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The GW Hatchet


The GW Hatchet

Serving the GW Community since 1904

The GW Hatchet

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Wine bar on 2200 Penn opens doors
By Ella Mitchell, Contributing News Editor • June 14, 2024

GW-led produce market aims to bring healthy eating to D.C. food deserts

When Ward 7 resident Brenda Easton takes care of her grandchildren on the weekends, she feeds them canned vegetables, though she knows they’re far less nutritious than fresh produce.

Easton, who is on disability leave, said she can’t always afford fresh food, so when she heard about the Saturday pop-up produce market led by GW’s Urban Food Task Force, she brought her grandchildren to pick up free vegetables and learn new ways to cook them.

“Fresh vegetables are more expensive than the can, and the fresh is better than the can, but you use what you can afford,” she said.

The Urban Food Task Force offered free bags of produce and cooking lessons at a recreation center in Ward 7, an effort to show residents easy ways to prepare healthier meals.

Wards 7 and 8 are largely considered food deserts, or urban areas where residents struggle to find affordable, high-quality food. The wards have a combined total of seven grocery stores to serve more than 115,000 people, according to 2010 census data.

Saturday marked the first time the University task force went into a low-income area of D.C. to supply fresh produce.

Helen Reid, a retiree who goes to the Deanwood Recreation Center regularly to use its computers and take part in activities for senior citizens, said she has been unable to travel as much after she had hip surgery several years ago. She finds herself opting for fast-food restaurants if she’s already out, rather than preparing a meal at home.

“I eat a lot of chicken, a lot of fish. I try to eat vegetables, but if I don’t have the vegetables I find myself eating junk,” Reid said.

The pop-up market featured GW chef Robert Donis, who offered recipes and showed visitors how to make quick, easy meals.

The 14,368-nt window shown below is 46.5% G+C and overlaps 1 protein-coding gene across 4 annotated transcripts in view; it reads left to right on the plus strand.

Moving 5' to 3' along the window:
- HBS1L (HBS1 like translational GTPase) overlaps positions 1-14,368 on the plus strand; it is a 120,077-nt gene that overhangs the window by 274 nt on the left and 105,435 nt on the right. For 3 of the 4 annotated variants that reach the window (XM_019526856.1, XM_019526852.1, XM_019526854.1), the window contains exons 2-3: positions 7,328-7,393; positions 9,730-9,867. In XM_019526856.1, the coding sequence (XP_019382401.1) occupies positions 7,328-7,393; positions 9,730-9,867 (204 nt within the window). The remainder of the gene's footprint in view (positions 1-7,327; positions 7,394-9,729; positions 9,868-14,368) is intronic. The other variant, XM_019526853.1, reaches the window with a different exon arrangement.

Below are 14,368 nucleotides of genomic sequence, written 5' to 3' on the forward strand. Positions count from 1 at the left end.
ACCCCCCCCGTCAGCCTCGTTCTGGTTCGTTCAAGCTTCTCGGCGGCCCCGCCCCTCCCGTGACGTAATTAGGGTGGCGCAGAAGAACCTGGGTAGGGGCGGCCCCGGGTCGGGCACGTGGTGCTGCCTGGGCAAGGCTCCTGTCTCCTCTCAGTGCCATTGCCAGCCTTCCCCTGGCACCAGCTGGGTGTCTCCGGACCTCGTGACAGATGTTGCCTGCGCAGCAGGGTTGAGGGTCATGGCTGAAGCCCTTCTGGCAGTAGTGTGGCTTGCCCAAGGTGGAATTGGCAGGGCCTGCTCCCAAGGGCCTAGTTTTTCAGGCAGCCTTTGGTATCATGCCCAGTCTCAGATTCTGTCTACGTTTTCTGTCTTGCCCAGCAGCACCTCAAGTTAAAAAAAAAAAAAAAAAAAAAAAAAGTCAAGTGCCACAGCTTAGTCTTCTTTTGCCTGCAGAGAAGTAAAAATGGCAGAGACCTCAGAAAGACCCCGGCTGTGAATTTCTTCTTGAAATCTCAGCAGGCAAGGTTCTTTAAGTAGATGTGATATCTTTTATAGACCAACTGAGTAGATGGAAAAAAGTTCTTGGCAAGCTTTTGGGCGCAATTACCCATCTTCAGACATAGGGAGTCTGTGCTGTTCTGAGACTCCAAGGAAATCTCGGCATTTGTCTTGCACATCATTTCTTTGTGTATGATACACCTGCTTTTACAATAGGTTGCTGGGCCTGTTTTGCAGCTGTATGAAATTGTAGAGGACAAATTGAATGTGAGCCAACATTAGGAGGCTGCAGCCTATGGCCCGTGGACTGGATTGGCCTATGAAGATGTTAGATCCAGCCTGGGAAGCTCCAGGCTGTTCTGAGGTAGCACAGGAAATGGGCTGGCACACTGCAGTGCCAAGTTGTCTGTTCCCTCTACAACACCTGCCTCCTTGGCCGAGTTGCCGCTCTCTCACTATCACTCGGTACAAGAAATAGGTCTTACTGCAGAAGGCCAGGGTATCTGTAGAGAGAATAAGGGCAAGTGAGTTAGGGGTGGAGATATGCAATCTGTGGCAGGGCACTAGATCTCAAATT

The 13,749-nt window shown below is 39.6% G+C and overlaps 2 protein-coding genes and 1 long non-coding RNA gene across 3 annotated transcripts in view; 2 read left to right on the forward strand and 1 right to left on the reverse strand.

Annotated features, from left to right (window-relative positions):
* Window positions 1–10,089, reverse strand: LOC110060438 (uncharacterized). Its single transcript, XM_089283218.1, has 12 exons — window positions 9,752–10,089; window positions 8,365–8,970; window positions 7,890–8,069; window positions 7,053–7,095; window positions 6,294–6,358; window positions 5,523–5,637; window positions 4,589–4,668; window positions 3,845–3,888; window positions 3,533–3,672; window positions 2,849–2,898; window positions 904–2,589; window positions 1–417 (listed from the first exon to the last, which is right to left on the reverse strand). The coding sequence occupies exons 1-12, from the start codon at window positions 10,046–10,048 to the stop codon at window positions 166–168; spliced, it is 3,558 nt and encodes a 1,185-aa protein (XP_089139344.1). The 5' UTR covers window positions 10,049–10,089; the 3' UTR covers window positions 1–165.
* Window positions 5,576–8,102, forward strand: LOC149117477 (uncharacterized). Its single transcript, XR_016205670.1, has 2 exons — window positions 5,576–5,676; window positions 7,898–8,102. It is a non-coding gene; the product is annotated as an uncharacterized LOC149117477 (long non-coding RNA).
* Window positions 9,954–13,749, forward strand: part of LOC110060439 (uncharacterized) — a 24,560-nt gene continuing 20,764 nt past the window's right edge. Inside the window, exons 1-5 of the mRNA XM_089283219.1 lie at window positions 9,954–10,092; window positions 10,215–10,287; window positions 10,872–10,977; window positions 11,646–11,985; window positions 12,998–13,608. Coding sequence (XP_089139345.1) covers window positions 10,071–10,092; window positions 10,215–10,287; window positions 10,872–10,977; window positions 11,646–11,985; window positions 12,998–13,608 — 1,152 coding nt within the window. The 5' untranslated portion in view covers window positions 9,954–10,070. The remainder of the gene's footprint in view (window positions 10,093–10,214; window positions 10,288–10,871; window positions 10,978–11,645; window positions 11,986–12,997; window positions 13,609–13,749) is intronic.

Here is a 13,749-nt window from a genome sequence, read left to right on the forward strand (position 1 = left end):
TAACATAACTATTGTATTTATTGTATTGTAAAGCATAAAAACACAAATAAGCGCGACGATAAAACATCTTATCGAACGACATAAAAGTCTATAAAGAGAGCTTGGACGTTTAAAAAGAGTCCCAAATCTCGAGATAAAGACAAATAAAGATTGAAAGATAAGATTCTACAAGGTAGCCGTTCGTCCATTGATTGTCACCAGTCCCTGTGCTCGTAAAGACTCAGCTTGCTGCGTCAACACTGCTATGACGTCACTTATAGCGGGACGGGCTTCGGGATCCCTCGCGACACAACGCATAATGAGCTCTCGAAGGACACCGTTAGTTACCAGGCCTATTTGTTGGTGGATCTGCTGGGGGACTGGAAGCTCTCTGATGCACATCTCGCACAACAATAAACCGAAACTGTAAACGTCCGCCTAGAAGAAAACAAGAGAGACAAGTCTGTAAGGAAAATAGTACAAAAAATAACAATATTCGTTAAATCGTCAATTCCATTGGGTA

Donis said throughout the semester, the University’s Urban Food Task Force tries to demonstrate to lower-income families how to fit more nutritious food into their diets, aiming to elevate health quality throughout the city.

“Any little thing you can do to make things healthier for the whole community is important. It might not change overnight how people eat, but you have to keep fighting that kind of battle,” Donis said.

Students from the Food Justice Alliance helped organize the event and donated food from the GW garden.

The group’s president, Mari-Claire Dart, said families that have trouble getting to the grocery store are often the ones always on-the-go.

“A lot of times there’s just corner markets, and they don’t have fruits and vegetables,” Dart said. “So a lot of times they are resorting to already cooked, frozen meals, and so this is a great outlet to just provide them with that little bit of fruit and vegetables that they don’t have to travel far to get.”

Mark Chisholm, deputy director of constituent services for Ward 7 D.C. Council member Yvette Alexander, said he attended the market to learn how to make his own meals healthier and because he has noticed the challenges residents face in meeting their daily dietary needs.

He said many people in Ward 7 do not own cars, forcing residents to take the Metro to buy groceries in other neighborhoods. But GW’s event was able to “bring the market to the people.”

“If we could get to the point where it could be a weekly or monthly event, it would really fill a niche in this neighborhood,” Chisholm said.

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